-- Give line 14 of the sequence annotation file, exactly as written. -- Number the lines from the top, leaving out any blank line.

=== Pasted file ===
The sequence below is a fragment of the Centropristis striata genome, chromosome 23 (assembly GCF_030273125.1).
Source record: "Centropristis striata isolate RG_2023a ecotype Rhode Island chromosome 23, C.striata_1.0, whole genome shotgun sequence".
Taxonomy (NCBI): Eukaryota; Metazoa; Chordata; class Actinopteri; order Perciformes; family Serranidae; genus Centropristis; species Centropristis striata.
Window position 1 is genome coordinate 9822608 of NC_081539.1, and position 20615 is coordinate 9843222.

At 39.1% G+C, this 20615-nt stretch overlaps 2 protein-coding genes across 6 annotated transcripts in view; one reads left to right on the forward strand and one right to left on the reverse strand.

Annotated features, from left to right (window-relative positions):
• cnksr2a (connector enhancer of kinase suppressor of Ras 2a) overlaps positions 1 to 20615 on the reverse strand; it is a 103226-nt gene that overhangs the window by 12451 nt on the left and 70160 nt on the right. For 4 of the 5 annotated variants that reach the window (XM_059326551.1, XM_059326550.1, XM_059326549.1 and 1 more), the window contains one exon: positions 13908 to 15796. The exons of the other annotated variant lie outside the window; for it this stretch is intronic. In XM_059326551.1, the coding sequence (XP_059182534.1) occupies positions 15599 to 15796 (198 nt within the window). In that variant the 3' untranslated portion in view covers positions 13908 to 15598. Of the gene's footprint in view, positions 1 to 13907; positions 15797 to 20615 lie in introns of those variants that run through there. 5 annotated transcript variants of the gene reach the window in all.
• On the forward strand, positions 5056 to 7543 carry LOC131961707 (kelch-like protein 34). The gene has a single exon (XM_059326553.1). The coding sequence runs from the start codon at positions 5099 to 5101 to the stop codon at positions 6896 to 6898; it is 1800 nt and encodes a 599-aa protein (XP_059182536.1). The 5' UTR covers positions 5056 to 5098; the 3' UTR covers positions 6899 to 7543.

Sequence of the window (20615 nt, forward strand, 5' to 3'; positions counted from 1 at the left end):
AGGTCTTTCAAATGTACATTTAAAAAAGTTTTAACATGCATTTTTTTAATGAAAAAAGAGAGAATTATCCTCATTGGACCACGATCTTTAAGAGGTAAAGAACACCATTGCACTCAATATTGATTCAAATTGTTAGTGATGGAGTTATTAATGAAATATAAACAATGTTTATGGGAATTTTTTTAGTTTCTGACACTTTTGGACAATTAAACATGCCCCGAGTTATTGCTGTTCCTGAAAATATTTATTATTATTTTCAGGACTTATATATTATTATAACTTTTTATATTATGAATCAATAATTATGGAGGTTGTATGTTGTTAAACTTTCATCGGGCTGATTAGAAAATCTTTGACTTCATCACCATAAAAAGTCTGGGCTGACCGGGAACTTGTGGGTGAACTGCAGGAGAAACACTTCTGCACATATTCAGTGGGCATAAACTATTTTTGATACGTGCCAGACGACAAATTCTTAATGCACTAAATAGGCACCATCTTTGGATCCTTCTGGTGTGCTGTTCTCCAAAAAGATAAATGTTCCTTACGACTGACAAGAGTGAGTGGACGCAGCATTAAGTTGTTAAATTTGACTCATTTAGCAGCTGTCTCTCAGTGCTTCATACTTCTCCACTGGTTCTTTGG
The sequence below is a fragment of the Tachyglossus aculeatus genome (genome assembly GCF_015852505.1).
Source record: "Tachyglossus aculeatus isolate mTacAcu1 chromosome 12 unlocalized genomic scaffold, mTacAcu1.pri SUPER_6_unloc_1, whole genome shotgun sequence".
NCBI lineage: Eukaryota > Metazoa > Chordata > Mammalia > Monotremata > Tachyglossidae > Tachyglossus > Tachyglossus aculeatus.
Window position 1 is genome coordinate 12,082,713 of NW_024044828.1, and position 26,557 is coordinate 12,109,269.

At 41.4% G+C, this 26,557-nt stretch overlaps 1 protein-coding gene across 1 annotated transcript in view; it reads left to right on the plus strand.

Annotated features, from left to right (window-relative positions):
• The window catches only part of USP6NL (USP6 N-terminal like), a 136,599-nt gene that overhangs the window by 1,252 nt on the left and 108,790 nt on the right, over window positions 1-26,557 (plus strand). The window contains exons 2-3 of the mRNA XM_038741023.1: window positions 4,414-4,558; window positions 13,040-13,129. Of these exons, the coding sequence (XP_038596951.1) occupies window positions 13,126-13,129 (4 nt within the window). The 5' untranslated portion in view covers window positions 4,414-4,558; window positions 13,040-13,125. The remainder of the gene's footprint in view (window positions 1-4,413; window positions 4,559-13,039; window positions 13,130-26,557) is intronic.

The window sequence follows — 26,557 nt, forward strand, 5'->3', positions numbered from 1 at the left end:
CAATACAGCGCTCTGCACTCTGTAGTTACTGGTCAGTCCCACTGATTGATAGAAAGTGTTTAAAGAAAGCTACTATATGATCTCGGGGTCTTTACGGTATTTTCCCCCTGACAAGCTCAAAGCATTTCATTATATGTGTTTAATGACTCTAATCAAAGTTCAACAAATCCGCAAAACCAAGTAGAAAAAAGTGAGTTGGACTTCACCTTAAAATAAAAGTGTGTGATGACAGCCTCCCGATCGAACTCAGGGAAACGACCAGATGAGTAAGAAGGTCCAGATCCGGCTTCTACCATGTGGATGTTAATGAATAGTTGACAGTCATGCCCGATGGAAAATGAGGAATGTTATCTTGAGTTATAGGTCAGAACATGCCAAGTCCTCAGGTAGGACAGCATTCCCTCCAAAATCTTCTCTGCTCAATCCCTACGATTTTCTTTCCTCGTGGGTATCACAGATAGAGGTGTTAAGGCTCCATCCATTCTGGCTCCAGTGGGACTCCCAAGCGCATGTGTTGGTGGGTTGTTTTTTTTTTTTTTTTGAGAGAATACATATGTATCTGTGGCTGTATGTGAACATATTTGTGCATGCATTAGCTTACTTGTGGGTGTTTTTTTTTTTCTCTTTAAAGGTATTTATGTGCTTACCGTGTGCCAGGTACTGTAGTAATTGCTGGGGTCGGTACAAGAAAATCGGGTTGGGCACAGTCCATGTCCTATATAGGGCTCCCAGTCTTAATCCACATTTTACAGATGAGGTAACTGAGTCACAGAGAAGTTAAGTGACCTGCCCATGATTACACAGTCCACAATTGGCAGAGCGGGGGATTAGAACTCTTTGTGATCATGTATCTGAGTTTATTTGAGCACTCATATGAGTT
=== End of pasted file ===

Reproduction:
Window position 1 is genome coordinate 12,082,713 of NW_024044828.1, and position 26,557 is coordinate 12,109,269.